Utah is a state in the western United States. It became the 45th state admitted to the U. S. on January 4,1896, Utah is the 13th-largest by area, 31st-most-populous, and 10th-least-densely populated of the 50 United States. Utah has a population of more than 3 million, approximately 80% of whom live along the Wasatch Front, Utah is bordered by Colorado to the east, Wyoming to the northeast, Idaho to the north, Arizona to the south, and Nevada to the west. It touches a corner of New Mexico in the southeast, approximately 62% of Utahns are reported to be members of The Church of Jesus Christ of Latter-day Saints or LDS, which greatly influences Utahn culture and daily life. The LDS Churchs world headquarters is located in Salt Lake City, Utah is the only state with a majority population belonging to a single church. The state is a center of transportation, information technology and research, government services, mining, in 2013, the U. S. Census Bureau estimated that Utah had the second fastest-growing population of any state.
St. George was the metropolitan area in the United States from 2000 to 2005. Utah has the 14th highest median income and the least income inequality of any U. S. state. A2012 Gallup national survey found Utah overall to be the best state to live in based on 13 forward-looking measurements including various economic, the name Utah is derived from the name of the Ute tribe. It means people of the mountains in the Ute language, according to other sources Utah is derived from the Apache name Yudah which means Tall. These Native American tribes are subgroups of the Ute-Aztec Native American ethnicity and were sedentary, the Ancestral Pueblo people built their homes through excavations in mountains, and the Fremont people built houses of straw before disappearing from the region around the 15th century. Another group of Native Americans, the Navajo, settled in the region around the 18th century, in the mid-18th century, other Uto-Aztecan tribes, including the Goshute, the Paiute, the Shoshone, and the Ute people, settled in the region.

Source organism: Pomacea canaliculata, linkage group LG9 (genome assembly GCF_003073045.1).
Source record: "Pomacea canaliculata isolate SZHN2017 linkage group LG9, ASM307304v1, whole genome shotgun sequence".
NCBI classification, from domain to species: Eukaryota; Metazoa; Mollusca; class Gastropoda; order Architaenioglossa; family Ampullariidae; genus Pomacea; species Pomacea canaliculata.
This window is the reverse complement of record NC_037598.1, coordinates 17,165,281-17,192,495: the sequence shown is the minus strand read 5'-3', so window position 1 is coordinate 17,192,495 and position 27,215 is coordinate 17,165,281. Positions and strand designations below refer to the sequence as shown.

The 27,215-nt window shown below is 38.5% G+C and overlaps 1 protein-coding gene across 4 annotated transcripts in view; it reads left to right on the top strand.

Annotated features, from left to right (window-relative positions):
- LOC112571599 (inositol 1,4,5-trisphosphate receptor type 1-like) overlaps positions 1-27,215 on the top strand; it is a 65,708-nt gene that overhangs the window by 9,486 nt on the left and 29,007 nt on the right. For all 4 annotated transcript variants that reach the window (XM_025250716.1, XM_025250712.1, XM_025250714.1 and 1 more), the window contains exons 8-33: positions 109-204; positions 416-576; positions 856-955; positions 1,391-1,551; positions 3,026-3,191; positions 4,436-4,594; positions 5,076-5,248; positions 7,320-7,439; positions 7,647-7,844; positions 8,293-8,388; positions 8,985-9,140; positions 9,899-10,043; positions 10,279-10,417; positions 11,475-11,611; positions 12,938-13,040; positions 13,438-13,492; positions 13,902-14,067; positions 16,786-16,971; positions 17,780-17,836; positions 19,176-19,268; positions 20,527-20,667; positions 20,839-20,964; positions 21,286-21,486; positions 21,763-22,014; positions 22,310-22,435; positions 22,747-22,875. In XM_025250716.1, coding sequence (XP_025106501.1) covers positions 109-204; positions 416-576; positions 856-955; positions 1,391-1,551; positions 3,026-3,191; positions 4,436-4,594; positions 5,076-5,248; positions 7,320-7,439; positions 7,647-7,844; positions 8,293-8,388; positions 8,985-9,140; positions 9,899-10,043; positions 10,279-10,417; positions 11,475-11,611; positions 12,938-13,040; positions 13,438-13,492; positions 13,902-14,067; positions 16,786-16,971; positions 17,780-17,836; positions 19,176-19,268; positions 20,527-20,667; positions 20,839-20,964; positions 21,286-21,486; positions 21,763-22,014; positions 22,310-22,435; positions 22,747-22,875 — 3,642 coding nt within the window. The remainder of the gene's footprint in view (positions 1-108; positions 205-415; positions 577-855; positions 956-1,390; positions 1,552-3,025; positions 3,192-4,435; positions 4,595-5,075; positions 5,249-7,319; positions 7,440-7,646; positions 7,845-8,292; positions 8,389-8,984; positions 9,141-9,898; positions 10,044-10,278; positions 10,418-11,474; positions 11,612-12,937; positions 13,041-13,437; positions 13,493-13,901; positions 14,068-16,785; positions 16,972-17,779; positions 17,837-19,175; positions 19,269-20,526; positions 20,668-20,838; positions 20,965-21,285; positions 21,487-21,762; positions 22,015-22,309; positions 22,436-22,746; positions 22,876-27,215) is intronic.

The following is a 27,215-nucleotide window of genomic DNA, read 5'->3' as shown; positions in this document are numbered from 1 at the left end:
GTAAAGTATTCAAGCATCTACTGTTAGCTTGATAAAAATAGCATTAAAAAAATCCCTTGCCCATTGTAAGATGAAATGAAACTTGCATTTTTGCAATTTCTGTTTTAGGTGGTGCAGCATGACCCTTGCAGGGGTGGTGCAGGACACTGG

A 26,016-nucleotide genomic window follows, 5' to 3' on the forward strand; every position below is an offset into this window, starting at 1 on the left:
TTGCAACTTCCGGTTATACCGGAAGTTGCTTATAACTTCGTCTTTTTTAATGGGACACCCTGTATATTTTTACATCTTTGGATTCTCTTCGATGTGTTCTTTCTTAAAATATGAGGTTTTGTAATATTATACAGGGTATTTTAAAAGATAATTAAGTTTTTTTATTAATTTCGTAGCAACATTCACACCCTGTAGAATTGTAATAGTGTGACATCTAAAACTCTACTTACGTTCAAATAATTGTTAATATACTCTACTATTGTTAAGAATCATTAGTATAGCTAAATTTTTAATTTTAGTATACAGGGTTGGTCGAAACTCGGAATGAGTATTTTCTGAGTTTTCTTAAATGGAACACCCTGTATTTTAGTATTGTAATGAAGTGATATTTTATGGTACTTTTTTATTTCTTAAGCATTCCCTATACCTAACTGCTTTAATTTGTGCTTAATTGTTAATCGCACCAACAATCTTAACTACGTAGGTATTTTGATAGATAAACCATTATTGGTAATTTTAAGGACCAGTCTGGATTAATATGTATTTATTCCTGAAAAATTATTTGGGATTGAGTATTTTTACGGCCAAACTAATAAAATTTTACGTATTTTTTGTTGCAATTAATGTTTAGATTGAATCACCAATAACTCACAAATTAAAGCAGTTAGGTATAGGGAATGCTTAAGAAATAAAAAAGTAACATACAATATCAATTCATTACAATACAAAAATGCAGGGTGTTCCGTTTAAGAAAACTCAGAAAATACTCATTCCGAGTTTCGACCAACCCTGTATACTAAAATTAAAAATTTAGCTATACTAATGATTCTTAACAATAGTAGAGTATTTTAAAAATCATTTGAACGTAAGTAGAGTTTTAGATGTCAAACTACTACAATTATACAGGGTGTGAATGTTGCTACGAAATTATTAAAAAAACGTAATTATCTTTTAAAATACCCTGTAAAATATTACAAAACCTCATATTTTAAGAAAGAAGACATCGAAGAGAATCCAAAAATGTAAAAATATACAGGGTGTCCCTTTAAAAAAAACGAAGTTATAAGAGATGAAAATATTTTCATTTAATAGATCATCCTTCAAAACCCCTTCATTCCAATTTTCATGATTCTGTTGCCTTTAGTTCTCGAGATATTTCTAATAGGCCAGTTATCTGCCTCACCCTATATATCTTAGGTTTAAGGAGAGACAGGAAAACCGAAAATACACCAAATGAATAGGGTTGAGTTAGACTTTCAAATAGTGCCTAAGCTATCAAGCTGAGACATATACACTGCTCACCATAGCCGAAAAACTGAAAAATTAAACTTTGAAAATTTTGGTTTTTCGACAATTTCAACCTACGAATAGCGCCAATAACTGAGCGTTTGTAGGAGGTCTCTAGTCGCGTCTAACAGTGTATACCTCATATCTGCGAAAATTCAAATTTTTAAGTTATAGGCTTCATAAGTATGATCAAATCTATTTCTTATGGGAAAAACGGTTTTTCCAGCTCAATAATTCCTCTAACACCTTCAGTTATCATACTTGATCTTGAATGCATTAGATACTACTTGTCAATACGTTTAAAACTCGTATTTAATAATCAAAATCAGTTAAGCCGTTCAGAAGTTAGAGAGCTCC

These five groups were present when the first European explorers arrived, the southern Utah region was explored by the Spanish in 1540, led by Francisco Vásquez de Coronado, while looking for the legendary Cíbola. A group led by two Catholic priests—sometimes called the Dominguez-Escalante Expedition—left Santa Fe in 1776, hoping to find a route to the coast of California, the expedition traveled as far north as Utah Lake and encountered the native residents. The Spanish made further explorations in the region, but were not interested in colonizing the area because of its desert nature, in 1821, the year Mexico achieved its independence from Spain, the region became known as part of its territory of Alta California. European trappers and fur traders explored some areas of Utah in the early 19th century from Canada, the city of Provo, Utah was named for one, Étienne Provost, who visited the area in 1825. The city of Ogden, Utah was named after Peter Skene Ogden, in late 1824, Jim Bridger became the first known English-speaking person to sight the Great Salt Lake.